What now after Hamon victory?

Written By: Chris Myant
Published: February 11, 2017 Last modified: February 11, 2017

In the vastly solemn interior of Amiens Cathedral, a setting sun projected the colours of the painted glass in window after window onto the plain, pale vaulted stonework soaring 150 feet above us. Certainly magical, almost miraculous. It would have seemed that way to any poor artisan of the town or peasant of the neighbourhood who got the chance to enter that church when it was built in the 13th century. Now, it is other miracles that the unemployed of this once industrial town are hoping for.

We were there to see a dramatisation of the Holocaust novel The Kindly Ones by Jonathan Littell. It was doubly moving because the drama was being staged in Amiens’ Maison de la Culture over Holocaust Memorial Day and because the verbose and overlong novel had been stripped down to its essentials of revulsion against the racist violence of the Nazis, presented with incredible intensity by a brilliant troupe of Dutch actors.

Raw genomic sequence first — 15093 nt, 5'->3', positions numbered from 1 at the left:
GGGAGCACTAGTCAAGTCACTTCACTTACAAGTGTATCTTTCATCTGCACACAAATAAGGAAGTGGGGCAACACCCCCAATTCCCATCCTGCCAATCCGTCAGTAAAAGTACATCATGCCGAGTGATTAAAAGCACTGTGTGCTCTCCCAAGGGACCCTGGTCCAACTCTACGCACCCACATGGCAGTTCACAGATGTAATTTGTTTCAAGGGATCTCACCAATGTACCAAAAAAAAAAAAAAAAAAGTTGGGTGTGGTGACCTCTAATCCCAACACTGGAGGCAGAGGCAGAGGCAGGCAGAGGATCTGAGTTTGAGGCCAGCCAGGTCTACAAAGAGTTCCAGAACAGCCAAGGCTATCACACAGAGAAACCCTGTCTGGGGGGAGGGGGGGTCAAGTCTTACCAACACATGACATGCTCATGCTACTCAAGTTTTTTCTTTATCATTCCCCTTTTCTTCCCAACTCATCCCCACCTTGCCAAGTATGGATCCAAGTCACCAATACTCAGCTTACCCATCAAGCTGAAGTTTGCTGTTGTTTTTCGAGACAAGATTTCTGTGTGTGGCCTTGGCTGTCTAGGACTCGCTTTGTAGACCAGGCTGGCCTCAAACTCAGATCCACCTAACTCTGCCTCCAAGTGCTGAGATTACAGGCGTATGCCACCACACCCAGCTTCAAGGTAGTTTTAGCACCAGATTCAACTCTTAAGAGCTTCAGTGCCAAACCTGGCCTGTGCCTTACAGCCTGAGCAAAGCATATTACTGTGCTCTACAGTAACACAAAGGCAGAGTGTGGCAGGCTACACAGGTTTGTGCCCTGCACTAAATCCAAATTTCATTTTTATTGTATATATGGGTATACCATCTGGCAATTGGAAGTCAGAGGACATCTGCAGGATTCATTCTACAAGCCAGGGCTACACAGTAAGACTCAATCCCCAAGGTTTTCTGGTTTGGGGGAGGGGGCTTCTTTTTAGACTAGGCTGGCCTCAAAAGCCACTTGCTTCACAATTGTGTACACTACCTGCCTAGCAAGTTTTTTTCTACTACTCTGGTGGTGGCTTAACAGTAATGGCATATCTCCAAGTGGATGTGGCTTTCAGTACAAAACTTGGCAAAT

One might even say the performance was triply moving as the Maison de la Culture had just celebrated the fiftieth anniversary of its opening as the first of the custom-built cultural centres around France, imagined by the French League of Intellectuals against Fascism in the 1930s and then put in place by the Gaullist Minister and author André Malraux in the Sixties. For Malraux they were ‘modern cathedrals’.

The previous play at Amiens had been a powerful staging of Brecht’s The Resistible Rise of Arturo Ui by the Comédie Française that is currently touring some of those ‘modern cathedrals’. This production culminates in a vicious parody of the final open-air election rally in Paris in 2012 by the outgoing right wing President Nicolas Sarkozy: flags waving, crowds chanting and the leader launched into a harangue playing on themes of identity, fear and prejudice, so Arturo Ui. The Maison de la Culture occupies the space left when the municipal theatre was obliterated by Nazi bombs during Hitler’s May 1940 blitzkreig.